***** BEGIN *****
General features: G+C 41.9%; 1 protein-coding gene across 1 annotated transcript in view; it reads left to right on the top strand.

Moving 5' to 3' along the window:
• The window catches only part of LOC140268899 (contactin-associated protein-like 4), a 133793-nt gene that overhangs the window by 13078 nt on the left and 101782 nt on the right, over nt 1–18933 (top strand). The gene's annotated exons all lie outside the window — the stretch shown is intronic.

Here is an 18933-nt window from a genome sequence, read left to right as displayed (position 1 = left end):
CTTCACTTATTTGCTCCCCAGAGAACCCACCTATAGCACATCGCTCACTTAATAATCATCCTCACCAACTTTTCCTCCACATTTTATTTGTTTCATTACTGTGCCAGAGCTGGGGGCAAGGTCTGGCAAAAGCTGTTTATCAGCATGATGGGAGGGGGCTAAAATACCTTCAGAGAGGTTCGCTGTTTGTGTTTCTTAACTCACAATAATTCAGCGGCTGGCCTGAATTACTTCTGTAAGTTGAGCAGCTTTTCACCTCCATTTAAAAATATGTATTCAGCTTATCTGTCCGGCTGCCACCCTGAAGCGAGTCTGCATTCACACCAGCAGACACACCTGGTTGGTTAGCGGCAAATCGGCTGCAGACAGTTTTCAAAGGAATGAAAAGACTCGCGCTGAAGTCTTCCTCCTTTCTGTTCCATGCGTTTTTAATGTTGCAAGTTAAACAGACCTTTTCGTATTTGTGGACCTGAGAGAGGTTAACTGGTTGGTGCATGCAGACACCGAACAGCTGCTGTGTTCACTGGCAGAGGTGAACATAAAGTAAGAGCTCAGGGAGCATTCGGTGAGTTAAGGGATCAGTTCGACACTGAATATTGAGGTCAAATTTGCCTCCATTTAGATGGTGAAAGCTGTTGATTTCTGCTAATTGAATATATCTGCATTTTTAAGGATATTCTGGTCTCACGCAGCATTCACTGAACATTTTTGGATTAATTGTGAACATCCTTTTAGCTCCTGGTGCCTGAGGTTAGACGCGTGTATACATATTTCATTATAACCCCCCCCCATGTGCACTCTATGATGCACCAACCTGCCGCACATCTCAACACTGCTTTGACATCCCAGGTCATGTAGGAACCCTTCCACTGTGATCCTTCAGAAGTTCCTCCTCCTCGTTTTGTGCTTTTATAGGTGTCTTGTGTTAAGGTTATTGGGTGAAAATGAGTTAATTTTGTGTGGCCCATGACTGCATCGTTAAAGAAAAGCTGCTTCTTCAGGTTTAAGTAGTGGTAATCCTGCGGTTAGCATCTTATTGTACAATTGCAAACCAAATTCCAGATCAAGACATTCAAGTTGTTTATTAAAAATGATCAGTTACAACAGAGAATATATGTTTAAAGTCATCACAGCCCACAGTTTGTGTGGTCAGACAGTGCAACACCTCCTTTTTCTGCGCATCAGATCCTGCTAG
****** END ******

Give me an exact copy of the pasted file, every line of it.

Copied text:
General features: G+C 41.9%; 1 protein-coding gene across 1 annotated transcript in view; it reads left to right on the top strand.

Moving 5' to 3' along the window:
• The window catches only part of LOC140268899 (contactin-associated protein-like 4), a 133793-nt gene that overhangs the window by 13078 nt on the left and 101782 nt on the right, over nt 1–18933 (top strand). The gene's annotated exons all lie outside the window — the stretch shown is intronic.

Here is an 18933-nt window from a genome sequence, read left to right as displayed (position 1 = left end):
CTTCACTTATTTGCTCCCCAGAGAACCCACCTATAGCACATCGCTCACTTAATAATCATCCTCACCAACTTTTCCTCCACATTTTATTTGTTTCATTACTGTGCCAGAGCTGGGGGCAAGGTCTGGCAAAAGCTGTTTATCAGCATGATGGGAGGGGGCTAAAATACCTTCAGAGAGGTTCGCTGTTTGTGTTTCTTAACTCACAATAATTCAGCGGCTGGCCTGAATTACTTCTGTAAGTTGAGCAGCTTTTCACCTCCATTTAAAAATATGTATTCAGCTTATCTGTCCGGCTGCCACCCTGAAGCGAGTCTGCATTCACACCAGCAGACACACCTGGTTGGTTAGCGGCAAATCGGCTGCAGACAGTTTTCAAAGGAATGAAAAGACTCGCGCTGAAGTCTTCCTCCTTTCTGTTCCATGCGTTTTTAATGTTGCAAGTTAAACAGACCTTTTCGTATTTGTGGACCTGAGAGAGGTTAACTGGTTGGTGCATGCAGACACCGAACAGCTGCTGTGTTCACTGGCAGAGGTGAACATAAAGTAAGAGCTCAGGGAGCATTCGGTGAGTTAAGGGATCAGTTCGACACTGAATATTGAGGTCAAATTTGCCTCCATTTAGATGGTGAAAGCTGTTGATTTCTGCTAATTGAATATATCTGCATTTTTAAGGATATTCTGGTCTCACGCAGCATTCACTGAACATTTTTGGATTAATTGTGAACATCCTTTTAGCTCCTGGTGCCTGAGGTTAGACGCGTGTATACATATTTCATTATAACCCCCCCCCATGTGCACTCTATGATGCACCAACCTGCCGCACATCTCAACACTGCTTTGACATCCCAGGTCATGTAGGAACCCTTCCACTGTGATCCTTCAGAAGTTCCTCCTCCTCGTTTTGTGCTTTTATAGGTGTCTTGTGTTAAGGTTATTGGGTGAAAATGAGTTAATTTTGTGTGGCCCATGACTGCATCGTTAAAGAAAAGCTGCTTCTTCAGGTTTAAGTAGTGGTAATCCTGCGGTTAGCATCTTATTGTACAATTGCAAACCAAATTCCAGATCAAGACATTCAAGTTGTTTATTAAAAATGATCAGTTACAACAGAGAATATATGTTTAAAGTCATCACAGCCCACAGTTTGTGTGGTCAGACAGTGCAACACCTCCTTTTTCTGCGCATCAGATCCTGCTAG